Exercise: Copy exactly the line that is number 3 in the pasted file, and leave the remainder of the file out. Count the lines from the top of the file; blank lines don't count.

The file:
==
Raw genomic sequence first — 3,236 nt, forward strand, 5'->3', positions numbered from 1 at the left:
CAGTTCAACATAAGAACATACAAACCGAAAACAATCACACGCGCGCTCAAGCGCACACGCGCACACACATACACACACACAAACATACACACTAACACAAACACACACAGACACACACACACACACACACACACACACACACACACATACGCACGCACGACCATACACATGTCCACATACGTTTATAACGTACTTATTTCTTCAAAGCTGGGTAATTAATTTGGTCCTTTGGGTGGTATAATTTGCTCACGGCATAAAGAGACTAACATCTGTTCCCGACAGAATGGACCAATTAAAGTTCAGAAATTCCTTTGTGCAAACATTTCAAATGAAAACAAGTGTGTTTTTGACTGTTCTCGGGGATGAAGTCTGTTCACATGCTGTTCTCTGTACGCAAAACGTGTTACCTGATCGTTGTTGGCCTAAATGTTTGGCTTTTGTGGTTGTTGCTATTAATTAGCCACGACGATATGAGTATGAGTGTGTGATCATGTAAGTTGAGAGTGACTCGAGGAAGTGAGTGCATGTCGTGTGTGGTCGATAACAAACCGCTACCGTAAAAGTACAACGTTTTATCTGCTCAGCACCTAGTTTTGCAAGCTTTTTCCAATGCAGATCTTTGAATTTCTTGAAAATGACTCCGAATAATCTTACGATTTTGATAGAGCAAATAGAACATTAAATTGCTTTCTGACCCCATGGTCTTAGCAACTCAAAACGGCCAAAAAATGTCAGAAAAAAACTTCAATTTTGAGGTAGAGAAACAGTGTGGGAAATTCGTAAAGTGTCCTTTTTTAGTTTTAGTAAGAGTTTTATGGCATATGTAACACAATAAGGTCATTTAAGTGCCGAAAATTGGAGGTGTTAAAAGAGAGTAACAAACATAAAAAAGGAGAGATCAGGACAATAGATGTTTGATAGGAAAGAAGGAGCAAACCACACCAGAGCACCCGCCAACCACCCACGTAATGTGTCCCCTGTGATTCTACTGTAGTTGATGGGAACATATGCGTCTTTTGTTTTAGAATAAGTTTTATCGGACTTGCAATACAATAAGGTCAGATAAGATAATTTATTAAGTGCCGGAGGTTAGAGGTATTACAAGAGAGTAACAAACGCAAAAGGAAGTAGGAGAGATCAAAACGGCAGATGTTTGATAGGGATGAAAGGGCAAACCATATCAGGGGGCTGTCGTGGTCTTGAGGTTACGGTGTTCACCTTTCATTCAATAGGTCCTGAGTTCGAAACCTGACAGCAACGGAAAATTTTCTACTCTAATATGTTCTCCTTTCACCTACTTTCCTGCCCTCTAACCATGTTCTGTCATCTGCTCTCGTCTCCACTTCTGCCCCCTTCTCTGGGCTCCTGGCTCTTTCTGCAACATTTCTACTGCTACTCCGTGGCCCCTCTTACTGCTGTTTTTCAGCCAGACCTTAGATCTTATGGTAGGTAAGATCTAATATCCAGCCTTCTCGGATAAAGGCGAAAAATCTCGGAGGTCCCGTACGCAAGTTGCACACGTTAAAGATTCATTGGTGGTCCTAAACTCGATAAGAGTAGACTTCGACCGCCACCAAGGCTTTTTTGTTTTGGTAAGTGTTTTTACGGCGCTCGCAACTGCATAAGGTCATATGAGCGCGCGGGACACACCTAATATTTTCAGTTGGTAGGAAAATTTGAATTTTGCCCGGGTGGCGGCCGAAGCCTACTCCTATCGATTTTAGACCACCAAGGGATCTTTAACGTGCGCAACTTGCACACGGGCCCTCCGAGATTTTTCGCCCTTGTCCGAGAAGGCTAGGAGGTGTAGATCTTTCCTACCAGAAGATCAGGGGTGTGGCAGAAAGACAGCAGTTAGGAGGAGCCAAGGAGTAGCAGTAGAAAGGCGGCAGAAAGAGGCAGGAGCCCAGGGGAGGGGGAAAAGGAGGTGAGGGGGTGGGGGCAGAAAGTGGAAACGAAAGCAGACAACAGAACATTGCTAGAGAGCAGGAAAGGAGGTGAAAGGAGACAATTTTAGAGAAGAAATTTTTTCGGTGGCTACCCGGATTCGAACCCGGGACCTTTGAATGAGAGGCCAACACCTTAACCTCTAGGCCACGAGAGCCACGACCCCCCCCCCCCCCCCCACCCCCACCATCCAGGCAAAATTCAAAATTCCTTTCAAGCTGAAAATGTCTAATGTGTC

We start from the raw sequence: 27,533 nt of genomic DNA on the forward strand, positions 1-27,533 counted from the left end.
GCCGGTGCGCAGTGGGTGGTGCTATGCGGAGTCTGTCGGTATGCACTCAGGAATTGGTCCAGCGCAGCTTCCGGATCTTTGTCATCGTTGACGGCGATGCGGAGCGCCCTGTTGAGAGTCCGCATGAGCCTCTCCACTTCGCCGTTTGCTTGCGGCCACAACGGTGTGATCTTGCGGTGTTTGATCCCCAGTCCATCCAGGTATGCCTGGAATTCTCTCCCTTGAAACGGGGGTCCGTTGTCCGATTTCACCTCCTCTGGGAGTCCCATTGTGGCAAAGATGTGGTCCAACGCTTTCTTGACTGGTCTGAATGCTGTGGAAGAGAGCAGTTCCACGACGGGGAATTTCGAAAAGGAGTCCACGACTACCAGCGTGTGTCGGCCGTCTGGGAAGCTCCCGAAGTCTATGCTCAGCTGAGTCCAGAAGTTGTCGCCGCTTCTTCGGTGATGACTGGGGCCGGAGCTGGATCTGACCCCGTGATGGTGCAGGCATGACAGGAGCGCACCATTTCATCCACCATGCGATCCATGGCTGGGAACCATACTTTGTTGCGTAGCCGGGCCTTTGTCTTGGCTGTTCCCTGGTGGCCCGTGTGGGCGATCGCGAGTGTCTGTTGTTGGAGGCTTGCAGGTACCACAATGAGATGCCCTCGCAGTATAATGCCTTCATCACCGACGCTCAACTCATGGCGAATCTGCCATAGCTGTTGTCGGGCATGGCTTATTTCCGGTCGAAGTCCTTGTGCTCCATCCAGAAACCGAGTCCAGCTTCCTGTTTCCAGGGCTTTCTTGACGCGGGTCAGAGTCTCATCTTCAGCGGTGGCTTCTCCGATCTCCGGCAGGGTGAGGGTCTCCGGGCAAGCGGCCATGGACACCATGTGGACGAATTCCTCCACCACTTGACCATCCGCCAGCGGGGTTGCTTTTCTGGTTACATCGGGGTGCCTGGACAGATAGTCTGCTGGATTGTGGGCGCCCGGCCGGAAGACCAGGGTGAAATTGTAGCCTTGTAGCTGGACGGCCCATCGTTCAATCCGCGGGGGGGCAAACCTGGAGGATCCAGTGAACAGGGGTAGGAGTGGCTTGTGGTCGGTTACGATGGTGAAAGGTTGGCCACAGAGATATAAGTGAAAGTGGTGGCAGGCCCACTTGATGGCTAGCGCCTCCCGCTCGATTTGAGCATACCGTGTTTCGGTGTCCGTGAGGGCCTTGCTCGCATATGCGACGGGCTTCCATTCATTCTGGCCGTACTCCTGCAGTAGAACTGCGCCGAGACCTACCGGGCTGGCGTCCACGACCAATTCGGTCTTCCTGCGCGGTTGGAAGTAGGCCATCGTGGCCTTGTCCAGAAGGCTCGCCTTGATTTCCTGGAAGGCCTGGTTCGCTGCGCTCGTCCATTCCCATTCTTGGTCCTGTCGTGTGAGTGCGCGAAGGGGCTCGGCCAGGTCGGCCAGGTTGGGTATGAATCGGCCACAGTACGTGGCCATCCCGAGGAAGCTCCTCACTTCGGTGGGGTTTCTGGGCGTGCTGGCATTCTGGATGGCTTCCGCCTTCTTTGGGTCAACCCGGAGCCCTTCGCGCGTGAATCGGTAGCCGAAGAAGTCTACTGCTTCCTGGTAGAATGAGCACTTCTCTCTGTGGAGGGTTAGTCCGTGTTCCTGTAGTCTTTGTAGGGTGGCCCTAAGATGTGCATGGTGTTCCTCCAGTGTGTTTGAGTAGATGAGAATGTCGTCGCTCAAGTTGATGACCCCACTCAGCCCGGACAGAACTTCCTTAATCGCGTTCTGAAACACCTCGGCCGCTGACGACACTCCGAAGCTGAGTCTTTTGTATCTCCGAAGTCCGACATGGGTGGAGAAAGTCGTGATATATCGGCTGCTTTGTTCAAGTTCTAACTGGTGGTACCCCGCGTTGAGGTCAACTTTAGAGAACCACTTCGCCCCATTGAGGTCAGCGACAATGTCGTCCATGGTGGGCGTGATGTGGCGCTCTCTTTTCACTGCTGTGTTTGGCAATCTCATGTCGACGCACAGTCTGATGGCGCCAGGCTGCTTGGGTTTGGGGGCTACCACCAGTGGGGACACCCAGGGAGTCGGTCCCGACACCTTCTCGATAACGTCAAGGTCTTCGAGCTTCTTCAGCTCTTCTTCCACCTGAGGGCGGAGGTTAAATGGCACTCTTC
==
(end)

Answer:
We start from the raw sequence: 27,533 nt of genomic DNA on the forward strand, positions 1-27,533 counted from the left end.